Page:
On the week that the Iowa caucuses finally happened, one man’s thoughts on our politics…
The song played at every Trump rally: Twisted Sister’s “We Not Gonna Take It.” No surprise.
It’s been less than eight years since the start of the Great Recession, the biggest meltdown of our economy since the Great Depression. Although economists say it’s over, thousands upon thousands of working-class Americans are still without jobs.
They are slowly twisting in the ill wind of a global economy they don’t understand – except for the fact that they are out of work, can’t properly provide for their families and face what seems to them a confusing, bleak, and mostly terrible future.
Franklin D. Roosevelt won the 1932 election in a landslide, thanks to the worst economic disaster in American history.
So the obvious question about the Trump campaign for the political pundits is simple: What else did you expect?
To me, the only surprise is that this constituency hasn’t gone Democratic, the way it did in the 1930’s, or after the Eisenhower recession of the late 1950s. What amazes and worries long-term Republican insiders is the idea that a populist-driven working class might actually wind up taking over the GOP.
One reason Hillary’s having trouble generating enthusiasm across the board is the assumption that she had working-class votes locked up through her good relations with organized labor.
But a fair number of labor leaders say it’s not at all a sure thing they can automatically deliver the votes of their membership these days – or that workers in general, most of whom are not unionized, are going to vote the way the “experts” think they should.
Moreover, Clinton’s record of cozying up to the rich and powerful puts her in terrible proximity – from a working-class standpoint – with the Wall Street folks who brought us the Great Recession and who have benefited more than any other by the widening gap between the enormously wealthy and everybody else. Couple that with the notion that Clinton’s natural constituency is the “NPR wing of the Democratic Party,” people accustomed to speaking in mostly incomprehensible polysyllables.
In the end, what may be the saving grace for Clinton is her historic record of support for what – until a few years ago – were usually referred to as “minorities,” i.e. Latinos, African Americans and women.
Iowa looks as though it was designed as a wish fulfillment dream for the Cruz strategists. Though the state usually votes Democratic for president in November, Republican voters tend to be very conservative, very religious and evangelical – quite unlike the GOP voters in states outside the Deep South.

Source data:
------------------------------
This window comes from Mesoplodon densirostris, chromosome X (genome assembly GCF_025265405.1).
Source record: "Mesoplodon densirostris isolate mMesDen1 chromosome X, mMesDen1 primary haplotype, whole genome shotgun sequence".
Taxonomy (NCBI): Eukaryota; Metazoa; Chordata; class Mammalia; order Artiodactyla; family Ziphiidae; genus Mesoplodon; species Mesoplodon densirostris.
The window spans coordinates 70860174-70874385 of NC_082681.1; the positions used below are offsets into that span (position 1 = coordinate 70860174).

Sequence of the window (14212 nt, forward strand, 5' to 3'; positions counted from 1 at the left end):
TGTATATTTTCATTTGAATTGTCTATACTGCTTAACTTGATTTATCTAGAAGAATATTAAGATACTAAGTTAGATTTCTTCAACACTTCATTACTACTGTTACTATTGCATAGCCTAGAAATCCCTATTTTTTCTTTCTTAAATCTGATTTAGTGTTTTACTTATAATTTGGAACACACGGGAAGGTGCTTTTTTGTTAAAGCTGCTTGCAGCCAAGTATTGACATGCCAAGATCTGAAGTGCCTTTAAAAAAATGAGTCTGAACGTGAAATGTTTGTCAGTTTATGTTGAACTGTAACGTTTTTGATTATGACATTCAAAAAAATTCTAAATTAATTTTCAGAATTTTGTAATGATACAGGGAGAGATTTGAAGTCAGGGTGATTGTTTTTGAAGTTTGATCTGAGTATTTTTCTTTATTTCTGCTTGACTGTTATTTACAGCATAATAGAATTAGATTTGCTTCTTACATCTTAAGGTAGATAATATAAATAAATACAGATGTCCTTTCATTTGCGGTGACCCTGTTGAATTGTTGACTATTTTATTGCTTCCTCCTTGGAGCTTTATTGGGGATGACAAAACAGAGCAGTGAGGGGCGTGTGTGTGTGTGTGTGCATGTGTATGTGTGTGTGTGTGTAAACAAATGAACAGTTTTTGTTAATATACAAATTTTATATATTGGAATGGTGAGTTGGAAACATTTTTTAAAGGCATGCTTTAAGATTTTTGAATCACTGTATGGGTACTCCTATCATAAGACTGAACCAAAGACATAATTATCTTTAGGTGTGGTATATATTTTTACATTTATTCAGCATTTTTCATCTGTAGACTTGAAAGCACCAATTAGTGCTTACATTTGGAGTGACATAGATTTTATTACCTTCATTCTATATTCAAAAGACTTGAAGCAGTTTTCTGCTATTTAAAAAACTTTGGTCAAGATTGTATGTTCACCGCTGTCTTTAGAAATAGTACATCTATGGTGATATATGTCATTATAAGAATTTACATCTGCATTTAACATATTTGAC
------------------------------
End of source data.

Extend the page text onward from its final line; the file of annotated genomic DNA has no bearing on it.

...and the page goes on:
Ted Cruz is very smart – though the U.S. Senator from Texas strikes me as suffering from the worst political disease of all, the I’m-the-smartest-guy-in-the-room malady.
And frankly – would you really trust somebody who boasts that he has memorized the entire Constitution?
The worrisome question that lies at the heart of the Cruz campaign is: Just how important for ordinary voters is doctrinaire allegiance to conservative ideology? I suspect not many, especially working-class folks who are likely to be more worried about where their next paycheck is coming from.
Those folks don’t read conservative tracts on political theory, and even if they are disillusioned with Democrats, are likely to regard Fox News mainly as entertainment.
I also find powerful – and significant – that Cruz is, by all accounts, cordially hated by all his Republican colleagues in the Senate.
The folks who most “feel the Bern” are overwhelmingly young, college educated and mostly white. They agree with Clinton that Wall Street caused the Great Recession. They’re systemically mad at the centrist coalition that Hillary and Bill Clinton helped lead to control of the Democratic Party, if only because we still have vast unemployment (especially youth), a ragged health care system and disgracefully widening income inequality.
Being mostly young, the fans who have rallied to the senator from Vermont have the luxury of advocating the simple, straightforward “democratic socialism” that their elders thought about and ultimately rejected in the 1930’s. As most folks who have been elected to something know full well, what matters is not the purity and power of your ideas… but how you can actually go about getting them accomplished.
Maybe that’s just an old man talking, but I remember how strongly I felt for Bobby Kennedy before he was assassinated. That emotion powered me for years. Maybe it will also sustain the Sanders enthusiasts. But this much can’t be denied:
Donald Trump, Ted Cruz and Bernie Sanders weren’t supposed to be serious candidates when the talking heads assessed this race a year ago. The fact that they are indeed means something is definitely going on that the establishment didn’t see coming.
We may have more surprises yet.